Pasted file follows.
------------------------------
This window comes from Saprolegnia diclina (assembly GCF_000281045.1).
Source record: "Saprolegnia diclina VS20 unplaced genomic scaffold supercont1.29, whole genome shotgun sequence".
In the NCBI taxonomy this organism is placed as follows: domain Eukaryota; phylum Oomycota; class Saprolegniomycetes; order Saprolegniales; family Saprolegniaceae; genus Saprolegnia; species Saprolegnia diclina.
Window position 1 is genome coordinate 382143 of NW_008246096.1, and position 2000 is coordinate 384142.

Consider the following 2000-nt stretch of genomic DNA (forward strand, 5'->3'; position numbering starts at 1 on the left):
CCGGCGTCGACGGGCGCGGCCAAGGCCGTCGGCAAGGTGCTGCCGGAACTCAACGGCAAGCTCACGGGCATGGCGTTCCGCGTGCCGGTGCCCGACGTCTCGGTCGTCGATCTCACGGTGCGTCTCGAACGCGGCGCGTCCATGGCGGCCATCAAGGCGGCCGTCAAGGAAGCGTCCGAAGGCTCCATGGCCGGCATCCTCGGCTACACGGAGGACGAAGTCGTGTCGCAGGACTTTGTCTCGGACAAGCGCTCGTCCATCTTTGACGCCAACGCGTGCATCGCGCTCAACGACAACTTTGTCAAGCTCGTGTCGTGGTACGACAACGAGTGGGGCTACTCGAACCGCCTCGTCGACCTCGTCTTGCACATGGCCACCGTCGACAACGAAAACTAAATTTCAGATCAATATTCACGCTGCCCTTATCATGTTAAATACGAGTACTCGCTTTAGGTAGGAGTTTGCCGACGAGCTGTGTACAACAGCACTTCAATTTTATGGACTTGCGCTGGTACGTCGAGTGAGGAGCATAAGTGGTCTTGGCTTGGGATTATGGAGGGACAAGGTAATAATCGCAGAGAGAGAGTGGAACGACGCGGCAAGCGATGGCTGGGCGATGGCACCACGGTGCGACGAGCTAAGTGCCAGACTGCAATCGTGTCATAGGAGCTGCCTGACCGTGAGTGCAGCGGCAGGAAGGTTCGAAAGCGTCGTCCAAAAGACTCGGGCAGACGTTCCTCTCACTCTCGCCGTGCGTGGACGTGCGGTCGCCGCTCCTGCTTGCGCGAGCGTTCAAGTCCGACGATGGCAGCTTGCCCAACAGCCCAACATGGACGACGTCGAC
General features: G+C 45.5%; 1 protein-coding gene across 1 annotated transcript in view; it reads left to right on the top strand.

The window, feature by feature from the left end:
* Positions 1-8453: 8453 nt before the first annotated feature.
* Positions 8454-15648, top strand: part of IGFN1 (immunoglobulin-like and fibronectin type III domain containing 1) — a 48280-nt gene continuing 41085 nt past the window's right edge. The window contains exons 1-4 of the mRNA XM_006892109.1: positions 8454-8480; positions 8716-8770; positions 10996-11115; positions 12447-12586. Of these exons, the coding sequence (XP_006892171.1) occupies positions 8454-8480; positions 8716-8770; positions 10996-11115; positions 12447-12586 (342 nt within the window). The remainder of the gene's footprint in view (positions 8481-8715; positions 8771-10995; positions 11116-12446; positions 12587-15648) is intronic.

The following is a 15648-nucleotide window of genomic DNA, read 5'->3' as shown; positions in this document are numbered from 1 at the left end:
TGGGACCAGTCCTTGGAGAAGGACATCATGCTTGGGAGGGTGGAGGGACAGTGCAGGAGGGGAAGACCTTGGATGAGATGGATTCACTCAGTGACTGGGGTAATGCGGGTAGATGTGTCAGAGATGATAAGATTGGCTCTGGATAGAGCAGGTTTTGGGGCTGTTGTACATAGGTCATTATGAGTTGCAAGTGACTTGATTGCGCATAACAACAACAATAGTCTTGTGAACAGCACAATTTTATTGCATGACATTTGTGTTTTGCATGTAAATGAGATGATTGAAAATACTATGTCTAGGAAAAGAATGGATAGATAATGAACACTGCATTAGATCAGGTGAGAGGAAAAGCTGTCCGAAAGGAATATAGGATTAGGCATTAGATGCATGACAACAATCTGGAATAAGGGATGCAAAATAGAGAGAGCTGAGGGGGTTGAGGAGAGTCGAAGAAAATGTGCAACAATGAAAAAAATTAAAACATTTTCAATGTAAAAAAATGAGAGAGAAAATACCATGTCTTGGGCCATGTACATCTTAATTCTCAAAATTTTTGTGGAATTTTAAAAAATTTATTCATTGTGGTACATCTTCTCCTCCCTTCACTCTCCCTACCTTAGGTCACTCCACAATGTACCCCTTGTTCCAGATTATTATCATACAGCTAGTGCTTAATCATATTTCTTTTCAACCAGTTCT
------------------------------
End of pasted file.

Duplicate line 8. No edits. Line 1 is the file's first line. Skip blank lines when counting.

The window, feature by feature from the left end: